Evening Report (VIP) -- March 20, 2014

March 20, 2014 10:15 AM

Cattle on Feed to show Placements above year-ago... According to pre-report expectations, traders agree the Placements category will come in above year-ago levels, but the range of guesses (102.2% to 118.2% of year-ago) is wide. Therefore, this figure will likely hold the "read" on the report. According to the average of all guesses, traders look for On Feed to come in at 98.9%, Placements at 109.7% and Marketings at 97.0% of year-ago levels.

Report expectations

Avg. Trade Guess


% of year-ago levels

On Feed










Throughout 2014, the On Feed category should remain below year-ago levels due to tight supplies. But despite tight calf supplies, feedlots are thought to have placed animals at a more aggressive pace than last year due to ongoing drought in the Plains and record cash steer prices.


Obama announces new sanctions on Russia, threatens more... President Barack Obama today announced new sanctions targeting additional senior officials and influential businessmen in Russia as well as a bank that financially supports allies of Russia's President Vladimir Putin. Obama also said he has signed a new order that would permit him to sanction "key sectors of the Russian economy." The president said he would take these steps if Russia escalated the crisis in Ukraine, but he warned they would have repercussions to the global economy. These sanctions could be aimed against Russia's energy, metals and mining, financial services, engineering or defense sectors.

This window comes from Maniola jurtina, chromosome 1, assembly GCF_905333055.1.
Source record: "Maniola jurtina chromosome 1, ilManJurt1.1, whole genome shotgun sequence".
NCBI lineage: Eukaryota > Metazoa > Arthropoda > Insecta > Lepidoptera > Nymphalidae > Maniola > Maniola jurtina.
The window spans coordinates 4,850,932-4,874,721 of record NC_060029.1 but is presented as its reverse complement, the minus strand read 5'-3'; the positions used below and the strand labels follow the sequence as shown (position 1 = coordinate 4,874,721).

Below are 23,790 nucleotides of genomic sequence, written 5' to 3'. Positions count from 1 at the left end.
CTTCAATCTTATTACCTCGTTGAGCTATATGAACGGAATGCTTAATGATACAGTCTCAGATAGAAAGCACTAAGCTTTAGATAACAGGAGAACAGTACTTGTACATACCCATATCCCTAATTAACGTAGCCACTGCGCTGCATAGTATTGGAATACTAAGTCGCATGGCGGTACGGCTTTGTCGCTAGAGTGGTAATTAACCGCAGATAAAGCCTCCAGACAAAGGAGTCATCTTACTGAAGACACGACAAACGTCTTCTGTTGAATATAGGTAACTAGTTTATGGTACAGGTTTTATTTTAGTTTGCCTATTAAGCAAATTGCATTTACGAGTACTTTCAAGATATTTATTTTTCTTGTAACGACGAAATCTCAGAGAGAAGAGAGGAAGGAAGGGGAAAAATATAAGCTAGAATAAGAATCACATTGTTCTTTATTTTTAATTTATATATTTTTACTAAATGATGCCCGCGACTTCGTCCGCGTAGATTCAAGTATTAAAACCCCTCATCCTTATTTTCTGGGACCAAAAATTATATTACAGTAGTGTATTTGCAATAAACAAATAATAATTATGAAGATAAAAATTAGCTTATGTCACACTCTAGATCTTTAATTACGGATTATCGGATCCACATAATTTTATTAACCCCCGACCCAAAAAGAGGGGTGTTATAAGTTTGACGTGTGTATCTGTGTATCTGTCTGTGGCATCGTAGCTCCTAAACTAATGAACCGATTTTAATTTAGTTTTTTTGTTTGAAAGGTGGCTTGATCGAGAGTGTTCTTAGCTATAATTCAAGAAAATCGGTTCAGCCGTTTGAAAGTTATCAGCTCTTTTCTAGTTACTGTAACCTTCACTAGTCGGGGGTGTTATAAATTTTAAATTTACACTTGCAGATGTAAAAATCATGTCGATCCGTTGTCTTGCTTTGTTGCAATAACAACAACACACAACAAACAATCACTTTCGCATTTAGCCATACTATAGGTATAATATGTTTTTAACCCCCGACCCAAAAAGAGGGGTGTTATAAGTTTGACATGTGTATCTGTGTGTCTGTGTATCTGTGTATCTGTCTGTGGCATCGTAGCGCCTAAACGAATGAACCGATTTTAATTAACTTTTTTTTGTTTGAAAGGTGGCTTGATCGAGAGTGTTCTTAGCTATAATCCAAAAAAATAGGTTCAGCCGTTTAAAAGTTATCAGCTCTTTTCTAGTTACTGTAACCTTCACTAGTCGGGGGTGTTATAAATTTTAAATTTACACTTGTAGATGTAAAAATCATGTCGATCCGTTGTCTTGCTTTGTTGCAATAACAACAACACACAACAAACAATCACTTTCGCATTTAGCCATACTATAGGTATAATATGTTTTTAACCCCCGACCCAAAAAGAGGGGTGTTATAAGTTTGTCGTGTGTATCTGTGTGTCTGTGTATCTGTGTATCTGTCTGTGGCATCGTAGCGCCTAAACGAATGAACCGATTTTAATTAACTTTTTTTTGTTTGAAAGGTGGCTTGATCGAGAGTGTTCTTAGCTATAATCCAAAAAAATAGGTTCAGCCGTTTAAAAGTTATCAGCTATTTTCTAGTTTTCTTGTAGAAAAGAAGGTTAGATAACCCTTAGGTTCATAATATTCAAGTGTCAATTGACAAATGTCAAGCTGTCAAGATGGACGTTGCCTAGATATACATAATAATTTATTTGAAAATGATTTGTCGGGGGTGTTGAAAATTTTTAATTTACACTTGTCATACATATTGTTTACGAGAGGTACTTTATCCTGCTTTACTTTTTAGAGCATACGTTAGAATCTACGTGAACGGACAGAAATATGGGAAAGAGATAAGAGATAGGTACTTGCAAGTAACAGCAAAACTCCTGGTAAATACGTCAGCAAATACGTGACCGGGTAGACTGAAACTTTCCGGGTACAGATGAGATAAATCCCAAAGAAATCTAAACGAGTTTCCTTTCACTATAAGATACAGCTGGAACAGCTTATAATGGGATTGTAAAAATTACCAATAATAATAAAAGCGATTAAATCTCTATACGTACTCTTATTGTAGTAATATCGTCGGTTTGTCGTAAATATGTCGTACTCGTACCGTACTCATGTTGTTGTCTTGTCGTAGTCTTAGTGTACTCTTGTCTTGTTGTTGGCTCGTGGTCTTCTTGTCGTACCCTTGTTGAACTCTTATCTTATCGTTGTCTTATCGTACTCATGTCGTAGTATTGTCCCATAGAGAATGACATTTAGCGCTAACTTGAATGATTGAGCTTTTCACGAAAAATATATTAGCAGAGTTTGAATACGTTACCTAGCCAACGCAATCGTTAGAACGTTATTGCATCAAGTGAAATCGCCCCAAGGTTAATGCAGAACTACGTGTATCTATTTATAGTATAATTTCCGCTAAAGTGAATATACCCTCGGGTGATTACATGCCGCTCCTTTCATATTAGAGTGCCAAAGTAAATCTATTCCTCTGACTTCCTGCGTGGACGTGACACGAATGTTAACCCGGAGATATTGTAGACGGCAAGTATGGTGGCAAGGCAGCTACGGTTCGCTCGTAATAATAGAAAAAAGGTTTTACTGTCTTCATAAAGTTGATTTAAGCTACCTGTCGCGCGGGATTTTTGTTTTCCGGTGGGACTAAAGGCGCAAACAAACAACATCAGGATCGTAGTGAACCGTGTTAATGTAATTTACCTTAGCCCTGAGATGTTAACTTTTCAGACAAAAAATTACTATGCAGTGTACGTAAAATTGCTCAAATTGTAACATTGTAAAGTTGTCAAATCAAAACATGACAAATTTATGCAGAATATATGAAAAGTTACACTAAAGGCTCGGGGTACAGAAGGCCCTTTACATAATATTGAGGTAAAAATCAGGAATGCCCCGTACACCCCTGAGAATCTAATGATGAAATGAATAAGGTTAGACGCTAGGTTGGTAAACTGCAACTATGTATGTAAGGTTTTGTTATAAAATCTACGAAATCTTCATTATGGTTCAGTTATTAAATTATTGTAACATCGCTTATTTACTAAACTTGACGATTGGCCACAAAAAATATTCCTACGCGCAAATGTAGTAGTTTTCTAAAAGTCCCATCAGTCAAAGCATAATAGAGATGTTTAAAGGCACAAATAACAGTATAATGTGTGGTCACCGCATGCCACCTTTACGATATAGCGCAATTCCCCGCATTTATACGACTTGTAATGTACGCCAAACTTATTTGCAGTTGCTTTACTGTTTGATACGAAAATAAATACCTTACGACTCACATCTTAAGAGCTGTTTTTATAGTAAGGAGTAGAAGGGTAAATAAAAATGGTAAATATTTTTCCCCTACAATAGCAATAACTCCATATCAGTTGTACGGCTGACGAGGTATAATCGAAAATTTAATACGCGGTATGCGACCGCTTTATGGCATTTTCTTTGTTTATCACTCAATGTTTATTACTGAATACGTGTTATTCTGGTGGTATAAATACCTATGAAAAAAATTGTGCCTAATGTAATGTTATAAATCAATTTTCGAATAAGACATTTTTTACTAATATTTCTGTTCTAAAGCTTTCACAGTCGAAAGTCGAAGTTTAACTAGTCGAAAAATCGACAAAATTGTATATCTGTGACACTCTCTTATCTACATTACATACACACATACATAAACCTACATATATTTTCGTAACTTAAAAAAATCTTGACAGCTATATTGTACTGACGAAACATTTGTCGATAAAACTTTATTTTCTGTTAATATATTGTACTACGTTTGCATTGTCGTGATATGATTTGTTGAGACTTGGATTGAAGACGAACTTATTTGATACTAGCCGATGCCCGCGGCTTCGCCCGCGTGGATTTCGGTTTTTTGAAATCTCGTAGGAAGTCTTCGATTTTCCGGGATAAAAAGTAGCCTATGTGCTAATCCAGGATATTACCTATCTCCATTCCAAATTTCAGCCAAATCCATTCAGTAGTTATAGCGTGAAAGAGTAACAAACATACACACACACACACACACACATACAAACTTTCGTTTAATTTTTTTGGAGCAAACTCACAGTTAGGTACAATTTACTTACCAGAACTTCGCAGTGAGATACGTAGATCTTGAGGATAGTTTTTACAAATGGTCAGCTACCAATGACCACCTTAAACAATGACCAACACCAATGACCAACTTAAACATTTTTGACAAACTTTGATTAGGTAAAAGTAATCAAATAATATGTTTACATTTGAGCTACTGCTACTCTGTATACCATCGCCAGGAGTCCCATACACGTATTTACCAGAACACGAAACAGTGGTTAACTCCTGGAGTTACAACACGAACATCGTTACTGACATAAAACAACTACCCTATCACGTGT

Meanwhile, Russia has made some retaliatory moves of its own. It issued visa bans on nine U.S. congressional and administration officials. The list includes House Speaker John Boehner (R-Ohio) and Senate Majority Leader Harry Reid (D-Nev.).


Drought improvement expected across Midwest... The U.S. Drought Monitor reflects just over half of the contiguous U.S. is covered by some form of drought, which is a minor improvement from the previous week. But if the Seasonal Drought Outlook is accurate, that percentage will continue to decline. The National Weather Service's Climate Prediction Center (CPC) says the removal of drought is "likely" across the eastern portions of Nebraska, Kansas, Oklahoma and Texas, as well as in drought areas of the central Midwest.

The CPC says drought will linger but improve across central and western Nebraska and much of Kansas, but it says drought will "persist or intensify" across southwest Kansas, western Oklahoma and central and western Texas, as well as across the Southwest and much of the West, noting it used the current neutral state of ENSO in the forecast, with a gradual transition to a "borderline El Nino by the end of the period."